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as well as the people of Lombardy, to return to the Church and fight vigorously against the emperor.221 Indeed Innocent continued to authorize and uphold the crusade against Frederick until the emperor’s death in 1250.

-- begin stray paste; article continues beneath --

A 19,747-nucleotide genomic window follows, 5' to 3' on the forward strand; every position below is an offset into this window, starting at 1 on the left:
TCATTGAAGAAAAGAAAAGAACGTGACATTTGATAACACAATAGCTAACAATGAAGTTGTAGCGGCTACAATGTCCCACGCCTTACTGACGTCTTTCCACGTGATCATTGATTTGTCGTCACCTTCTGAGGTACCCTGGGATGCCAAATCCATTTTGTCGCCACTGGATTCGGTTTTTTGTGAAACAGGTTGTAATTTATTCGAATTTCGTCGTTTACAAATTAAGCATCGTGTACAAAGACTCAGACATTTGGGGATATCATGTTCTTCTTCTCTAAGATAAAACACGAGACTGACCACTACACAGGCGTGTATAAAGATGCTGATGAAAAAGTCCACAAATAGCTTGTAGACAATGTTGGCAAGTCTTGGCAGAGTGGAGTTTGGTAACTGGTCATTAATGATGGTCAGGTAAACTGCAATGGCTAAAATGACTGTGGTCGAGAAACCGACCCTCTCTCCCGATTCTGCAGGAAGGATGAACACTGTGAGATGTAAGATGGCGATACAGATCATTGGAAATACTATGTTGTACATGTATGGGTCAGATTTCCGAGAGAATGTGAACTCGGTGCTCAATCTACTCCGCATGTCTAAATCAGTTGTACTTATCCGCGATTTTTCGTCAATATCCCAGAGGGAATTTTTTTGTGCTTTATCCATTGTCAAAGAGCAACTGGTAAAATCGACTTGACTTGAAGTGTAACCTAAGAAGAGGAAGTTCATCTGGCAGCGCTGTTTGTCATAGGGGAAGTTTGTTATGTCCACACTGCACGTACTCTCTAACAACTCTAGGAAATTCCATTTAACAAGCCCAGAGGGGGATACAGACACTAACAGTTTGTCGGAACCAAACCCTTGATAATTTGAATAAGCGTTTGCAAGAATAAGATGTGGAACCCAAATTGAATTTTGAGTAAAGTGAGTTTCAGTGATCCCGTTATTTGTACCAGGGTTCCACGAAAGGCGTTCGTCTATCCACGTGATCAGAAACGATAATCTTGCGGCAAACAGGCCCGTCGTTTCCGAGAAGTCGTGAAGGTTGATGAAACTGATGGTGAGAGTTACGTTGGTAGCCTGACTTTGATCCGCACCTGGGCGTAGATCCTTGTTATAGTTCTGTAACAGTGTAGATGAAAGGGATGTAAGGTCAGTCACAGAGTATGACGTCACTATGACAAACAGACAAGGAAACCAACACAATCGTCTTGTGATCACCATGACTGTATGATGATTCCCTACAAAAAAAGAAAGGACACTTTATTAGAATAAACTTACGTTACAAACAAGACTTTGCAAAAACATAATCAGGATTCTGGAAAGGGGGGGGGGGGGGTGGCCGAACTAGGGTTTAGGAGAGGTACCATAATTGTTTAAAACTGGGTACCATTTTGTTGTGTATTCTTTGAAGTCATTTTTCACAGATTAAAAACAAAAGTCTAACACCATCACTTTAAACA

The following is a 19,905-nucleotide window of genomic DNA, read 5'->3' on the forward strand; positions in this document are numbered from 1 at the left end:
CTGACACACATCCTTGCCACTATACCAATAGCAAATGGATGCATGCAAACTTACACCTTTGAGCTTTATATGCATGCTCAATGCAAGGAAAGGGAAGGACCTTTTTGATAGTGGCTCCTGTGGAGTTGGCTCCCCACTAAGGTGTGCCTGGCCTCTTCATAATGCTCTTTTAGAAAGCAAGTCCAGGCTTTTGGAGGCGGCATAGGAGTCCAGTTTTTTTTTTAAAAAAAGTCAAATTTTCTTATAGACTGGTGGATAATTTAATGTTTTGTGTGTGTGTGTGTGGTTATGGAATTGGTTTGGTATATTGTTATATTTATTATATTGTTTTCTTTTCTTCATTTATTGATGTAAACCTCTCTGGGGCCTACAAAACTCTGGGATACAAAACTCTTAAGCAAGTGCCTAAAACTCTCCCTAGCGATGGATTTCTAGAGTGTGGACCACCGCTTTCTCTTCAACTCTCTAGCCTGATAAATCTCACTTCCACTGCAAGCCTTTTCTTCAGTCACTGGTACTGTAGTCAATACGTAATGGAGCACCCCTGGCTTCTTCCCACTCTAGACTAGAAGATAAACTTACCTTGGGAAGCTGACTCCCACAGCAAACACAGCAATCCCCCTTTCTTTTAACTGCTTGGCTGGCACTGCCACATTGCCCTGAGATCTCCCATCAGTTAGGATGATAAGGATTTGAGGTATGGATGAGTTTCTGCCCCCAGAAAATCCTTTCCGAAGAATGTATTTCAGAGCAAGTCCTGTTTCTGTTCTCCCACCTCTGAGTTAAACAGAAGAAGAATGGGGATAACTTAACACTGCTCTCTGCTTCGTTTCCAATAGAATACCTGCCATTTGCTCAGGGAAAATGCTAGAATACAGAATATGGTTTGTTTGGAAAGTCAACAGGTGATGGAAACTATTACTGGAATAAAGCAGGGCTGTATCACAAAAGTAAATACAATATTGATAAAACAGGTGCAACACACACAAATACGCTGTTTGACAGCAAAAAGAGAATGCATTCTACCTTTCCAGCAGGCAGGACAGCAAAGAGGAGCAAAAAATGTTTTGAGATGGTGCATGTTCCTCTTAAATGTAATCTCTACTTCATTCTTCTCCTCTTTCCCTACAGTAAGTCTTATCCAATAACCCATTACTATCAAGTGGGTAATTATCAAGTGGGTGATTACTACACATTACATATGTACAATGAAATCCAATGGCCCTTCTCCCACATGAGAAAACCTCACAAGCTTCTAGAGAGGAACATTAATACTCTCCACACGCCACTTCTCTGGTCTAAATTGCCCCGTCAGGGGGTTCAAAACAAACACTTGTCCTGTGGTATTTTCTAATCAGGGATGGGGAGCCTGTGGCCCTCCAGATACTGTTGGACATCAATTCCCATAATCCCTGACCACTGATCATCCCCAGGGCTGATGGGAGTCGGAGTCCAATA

PAPAL CORRESPONDENCE: IDEAS AND LANGUAGE As we saw in Chapter 1, Innocent III frequently cited scripture in letters to the south of France concerned with authorizing the Albigensian Crusade. Many of his letters about Markward of Anweiler also referred to scripture. ‘Is qui beatum’, his general letter of January 1199 to the clergy of Calabria and Apulia calling on the faithful to resist Markward and remain loyal to Frederick, emphasized traditional Christian themes: Christ’s authority (Matthew 8.23–7, Matthew 14.22–3, Luke 10.19, Ephesians 1.22), salvation (Luke 3.5, Isaiah 40.4, Job 5.11), the importance of prayer (Matthew 14.22–3, Luke 22.32), and the inevitability of divine retribution (Psalms 4.2, Psalms 85.17).222 Particularly prominent in this letter was his use of the allegory of the ship of the Church to support his pronouncement of excommunication and interdict on the former seneschal.223 Indeed, as always, Innocent’s correspondence, couched in the traditional and universal language of the curia, was rhetorical and colourful. The phrases ‘peccatis exigentibus’ and ‘exigentibus culpis’, referring to the direct result of men’s sins, occurred frequently, as they would also occur at a later date in his letters to the south of France.224 Innocent repeated again and again that curbing Markward’s territorial ambitions was necessary not only to defend the Kingdom of Sicily225 and the autonomy of the papal patrimony226 but to defend the Church itself.227 Mother Church must be supported,228 and faithful Christians defended.229 The honour of the apostolic see, as well as the safety of the boy-king Frederick and the Kingdom of Sicily, must be upheld.230 Markward and his supporters were not only persecutors and enemies of Sicily231 but enemies of God and the Church.232 Markward himself was portrayed as audacious,233 treacherous234 and tyrannical.235 In another letter, ‘Cum vos audivimus’, addressed to the Muslims of southern Italy, Innocent in familiar style likened Markward’s pernicious influence to a spreading cancer: Therefore by understanding, comprehend the truth; and while enduring with that accustomed constancy of fidelity of your ancestors and yourselves, do not put yourselves and your descendants under a yoke, which, although it should seem light to begin with, however in the end it would break the necks of those wearing it; and either there would be no place for penitence, or it would be useless, after the cancer had crept into the vital organs.236